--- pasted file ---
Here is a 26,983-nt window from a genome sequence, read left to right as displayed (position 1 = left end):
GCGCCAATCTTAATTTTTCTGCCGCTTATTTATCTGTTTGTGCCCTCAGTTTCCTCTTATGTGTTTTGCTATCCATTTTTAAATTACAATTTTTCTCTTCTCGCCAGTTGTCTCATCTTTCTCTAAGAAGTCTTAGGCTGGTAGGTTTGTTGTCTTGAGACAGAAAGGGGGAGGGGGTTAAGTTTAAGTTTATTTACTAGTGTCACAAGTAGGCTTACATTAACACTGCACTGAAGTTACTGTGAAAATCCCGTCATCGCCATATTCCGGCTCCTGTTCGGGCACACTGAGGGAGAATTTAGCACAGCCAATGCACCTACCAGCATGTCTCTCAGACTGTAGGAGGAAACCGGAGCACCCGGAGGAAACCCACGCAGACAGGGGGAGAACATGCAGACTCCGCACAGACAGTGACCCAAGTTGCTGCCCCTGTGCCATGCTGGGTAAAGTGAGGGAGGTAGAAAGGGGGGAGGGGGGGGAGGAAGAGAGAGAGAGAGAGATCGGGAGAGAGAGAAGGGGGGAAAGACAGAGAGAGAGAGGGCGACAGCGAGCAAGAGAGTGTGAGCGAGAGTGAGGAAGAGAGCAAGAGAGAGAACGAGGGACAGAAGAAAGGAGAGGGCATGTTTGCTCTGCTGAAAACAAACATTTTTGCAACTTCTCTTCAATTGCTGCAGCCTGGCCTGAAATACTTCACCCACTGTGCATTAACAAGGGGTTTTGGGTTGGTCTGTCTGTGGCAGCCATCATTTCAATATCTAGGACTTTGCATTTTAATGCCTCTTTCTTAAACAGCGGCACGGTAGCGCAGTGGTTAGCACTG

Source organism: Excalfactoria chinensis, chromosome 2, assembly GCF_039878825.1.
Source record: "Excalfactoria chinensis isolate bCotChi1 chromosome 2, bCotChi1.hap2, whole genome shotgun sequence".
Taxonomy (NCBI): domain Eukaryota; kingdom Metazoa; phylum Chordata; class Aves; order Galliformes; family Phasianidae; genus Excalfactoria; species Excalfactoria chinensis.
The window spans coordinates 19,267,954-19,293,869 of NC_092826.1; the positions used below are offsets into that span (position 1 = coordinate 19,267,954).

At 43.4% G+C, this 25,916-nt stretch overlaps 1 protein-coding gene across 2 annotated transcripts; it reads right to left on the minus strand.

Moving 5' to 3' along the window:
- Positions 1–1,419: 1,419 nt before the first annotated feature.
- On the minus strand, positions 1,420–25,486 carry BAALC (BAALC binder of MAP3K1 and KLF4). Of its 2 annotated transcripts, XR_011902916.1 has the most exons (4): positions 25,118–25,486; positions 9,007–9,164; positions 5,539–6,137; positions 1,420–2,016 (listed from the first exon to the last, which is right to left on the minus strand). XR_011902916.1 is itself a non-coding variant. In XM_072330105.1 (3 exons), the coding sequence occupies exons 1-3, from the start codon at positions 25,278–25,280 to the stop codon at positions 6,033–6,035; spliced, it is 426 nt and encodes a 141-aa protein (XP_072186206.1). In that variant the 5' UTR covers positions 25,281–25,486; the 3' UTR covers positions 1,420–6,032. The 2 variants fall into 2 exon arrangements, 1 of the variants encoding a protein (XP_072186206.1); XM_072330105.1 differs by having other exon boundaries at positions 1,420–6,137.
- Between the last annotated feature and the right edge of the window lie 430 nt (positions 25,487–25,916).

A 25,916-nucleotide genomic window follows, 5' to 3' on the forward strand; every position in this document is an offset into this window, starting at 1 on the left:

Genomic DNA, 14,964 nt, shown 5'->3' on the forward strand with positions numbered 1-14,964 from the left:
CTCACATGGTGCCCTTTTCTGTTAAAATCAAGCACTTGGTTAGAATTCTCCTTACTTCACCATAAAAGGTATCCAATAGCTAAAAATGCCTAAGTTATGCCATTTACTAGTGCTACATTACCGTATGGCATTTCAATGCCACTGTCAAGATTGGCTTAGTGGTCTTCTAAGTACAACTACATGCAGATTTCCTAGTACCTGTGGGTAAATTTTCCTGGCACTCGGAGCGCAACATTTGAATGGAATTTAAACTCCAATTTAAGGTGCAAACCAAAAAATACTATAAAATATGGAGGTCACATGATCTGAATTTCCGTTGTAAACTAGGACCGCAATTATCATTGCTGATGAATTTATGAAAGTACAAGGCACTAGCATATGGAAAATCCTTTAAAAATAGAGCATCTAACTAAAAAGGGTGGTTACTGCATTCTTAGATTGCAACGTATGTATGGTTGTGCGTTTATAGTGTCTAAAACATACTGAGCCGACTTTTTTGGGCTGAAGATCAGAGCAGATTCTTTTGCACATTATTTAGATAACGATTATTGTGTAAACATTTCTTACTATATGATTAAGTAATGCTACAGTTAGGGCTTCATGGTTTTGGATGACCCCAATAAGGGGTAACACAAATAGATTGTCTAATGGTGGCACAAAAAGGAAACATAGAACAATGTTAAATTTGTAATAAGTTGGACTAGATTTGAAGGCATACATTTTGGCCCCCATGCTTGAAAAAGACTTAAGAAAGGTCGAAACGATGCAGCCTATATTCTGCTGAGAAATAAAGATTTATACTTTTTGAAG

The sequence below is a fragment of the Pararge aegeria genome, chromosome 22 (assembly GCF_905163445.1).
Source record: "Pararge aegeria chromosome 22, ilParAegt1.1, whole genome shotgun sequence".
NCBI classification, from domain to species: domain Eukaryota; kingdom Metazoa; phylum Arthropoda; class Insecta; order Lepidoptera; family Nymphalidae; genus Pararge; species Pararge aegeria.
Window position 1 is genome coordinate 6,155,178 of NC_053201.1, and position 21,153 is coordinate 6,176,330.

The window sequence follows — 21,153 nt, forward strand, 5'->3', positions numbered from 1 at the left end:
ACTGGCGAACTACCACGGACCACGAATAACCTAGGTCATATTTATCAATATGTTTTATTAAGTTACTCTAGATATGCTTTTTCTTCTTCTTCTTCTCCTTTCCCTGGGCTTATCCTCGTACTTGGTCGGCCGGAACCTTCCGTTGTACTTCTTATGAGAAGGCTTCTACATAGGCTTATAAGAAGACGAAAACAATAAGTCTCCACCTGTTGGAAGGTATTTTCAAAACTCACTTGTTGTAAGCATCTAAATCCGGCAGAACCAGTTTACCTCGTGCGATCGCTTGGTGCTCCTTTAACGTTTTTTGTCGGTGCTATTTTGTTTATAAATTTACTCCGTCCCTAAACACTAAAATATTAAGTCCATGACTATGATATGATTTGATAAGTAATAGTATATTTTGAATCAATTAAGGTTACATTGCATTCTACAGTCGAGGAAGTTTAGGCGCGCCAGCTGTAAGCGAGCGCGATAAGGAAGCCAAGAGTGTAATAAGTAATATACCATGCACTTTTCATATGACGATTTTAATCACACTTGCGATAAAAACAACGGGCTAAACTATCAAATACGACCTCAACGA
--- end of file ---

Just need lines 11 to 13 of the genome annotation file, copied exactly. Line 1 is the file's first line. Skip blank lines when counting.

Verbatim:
- Between the last annotated feature and the right edge of the window lie 430 nt (positions 25,487–25,916).

A 25,916-nucleotide genomic window follows, 5' to 3' on the forward strand; every position in this document is an offset into this window, starting at 1 on the left:

Genomic DNA, 14,964 nt, shown 5'->3' on the forward strand with positions numbered 1-14,964 from the left: